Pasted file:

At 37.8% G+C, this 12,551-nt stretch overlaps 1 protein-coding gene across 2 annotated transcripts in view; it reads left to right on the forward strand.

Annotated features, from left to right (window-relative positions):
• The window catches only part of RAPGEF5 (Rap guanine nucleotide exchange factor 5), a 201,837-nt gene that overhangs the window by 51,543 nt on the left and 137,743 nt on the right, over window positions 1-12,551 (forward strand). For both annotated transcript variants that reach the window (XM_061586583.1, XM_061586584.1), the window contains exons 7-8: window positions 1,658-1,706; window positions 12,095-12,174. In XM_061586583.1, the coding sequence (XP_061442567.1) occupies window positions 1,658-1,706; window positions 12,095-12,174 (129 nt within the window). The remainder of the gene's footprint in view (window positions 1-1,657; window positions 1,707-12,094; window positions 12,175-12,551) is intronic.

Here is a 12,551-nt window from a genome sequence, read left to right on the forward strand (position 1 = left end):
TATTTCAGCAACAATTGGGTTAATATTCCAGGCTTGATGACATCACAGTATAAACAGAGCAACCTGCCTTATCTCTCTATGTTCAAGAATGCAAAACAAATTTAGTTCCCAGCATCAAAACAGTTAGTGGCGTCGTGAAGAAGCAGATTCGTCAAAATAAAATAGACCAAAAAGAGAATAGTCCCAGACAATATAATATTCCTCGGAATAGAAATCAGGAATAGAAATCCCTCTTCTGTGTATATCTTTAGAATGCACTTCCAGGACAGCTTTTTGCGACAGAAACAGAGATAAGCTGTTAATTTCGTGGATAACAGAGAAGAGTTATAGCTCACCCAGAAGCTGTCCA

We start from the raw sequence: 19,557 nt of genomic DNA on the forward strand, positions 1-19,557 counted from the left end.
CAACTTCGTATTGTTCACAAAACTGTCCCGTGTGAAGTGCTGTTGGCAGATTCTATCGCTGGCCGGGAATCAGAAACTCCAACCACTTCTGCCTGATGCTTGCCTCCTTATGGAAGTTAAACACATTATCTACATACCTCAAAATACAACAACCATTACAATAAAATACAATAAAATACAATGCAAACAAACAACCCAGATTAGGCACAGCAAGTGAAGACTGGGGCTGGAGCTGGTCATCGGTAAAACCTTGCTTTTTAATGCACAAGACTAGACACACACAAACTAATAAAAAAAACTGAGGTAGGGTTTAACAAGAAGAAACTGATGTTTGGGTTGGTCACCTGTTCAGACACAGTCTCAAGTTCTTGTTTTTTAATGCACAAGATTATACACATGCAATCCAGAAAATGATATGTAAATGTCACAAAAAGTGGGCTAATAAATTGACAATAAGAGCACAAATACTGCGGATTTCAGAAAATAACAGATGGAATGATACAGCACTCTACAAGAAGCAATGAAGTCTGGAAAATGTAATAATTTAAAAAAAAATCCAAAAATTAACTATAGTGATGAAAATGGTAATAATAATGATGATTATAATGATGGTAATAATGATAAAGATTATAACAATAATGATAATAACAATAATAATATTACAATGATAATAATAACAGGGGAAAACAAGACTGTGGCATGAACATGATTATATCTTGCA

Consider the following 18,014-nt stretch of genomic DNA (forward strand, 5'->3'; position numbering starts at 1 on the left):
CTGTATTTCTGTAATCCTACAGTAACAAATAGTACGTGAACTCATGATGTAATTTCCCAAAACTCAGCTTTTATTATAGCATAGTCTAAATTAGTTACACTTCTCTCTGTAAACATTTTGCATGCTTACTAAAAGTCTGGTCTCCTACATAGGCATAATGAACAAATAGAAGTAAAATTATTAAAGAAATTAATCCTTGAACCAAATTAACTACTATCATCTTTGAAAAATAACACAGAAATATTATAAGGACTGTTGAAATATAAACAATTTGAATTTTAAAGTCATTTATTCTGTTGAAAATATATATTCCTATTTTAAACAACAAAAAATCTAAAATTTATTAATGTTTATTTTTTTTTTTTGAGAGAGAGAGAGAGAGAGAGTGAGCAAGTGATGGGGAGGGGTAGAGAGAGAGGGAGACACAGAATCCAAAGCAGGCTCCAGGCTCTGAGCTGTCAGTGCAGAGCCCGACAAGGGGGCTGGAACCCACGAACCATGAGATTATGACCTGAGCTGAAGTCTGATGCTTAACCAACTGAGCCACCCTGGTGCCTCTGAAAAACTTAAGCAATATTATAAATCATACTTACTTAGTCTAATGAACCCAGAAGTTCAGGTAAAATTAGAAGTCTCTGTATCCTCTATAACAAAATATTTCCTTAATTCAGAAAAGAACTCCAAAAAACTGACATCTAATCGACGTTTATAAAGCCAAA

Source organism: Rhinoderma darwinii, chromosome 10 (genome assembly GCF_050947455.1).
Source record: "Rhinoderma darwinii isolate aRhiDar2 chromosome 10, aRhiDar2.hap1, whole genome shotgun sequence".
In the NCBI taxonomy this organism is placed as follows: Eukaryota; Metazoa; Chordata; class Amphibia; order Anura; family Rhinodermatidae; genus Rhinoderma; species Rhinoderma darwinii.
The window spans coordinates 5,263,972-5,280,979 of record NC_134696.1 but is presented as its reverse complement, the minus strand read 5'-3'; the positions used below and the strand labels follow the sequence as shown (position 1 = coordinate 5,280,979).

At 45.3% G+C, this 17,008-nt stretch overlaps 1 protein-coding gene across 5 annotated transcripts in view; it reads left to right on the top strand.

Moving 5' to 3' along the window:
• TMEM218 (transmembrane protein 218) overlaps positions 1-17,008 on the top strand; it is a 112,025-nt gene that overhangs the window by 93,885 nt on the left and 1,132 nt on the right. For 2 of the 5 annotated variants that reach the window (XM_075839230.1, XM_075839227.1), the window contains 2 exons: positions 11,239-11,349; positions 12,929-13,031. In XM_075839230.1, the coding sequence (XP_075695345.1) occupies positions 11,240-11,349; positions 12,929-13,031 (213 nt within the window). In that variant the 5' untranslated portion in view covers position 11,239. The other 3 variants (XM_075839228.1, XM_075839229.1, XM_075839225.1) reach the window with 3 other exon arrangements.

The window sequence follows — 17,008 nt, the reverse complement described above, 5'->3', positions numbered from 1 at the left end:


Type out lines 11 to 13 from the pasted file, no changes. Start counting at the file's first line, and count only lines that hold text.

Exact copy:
Source record: "Rhinoderma darwinii isolate aRhiDar2 chromosome 10, aRhiDar2.hap1, whole genome shotgun sequence".
In the NCBI taxonomy this organism is placed as follows: Eukaryota; Metazoa; Chordata; class Amphibia; order Anura; family Rhinodermatidae; genus Rhinoderma; species Rhinoderma darwinii.
The window spans coordinates 5,263,972-5,280,979 of record NC_134696.1 but is presented as its reverse complement, the minus strand read 5'-3'; the positions used below and the strand labels follow the sequence as shown (position 1 = coordinate 5,280,979).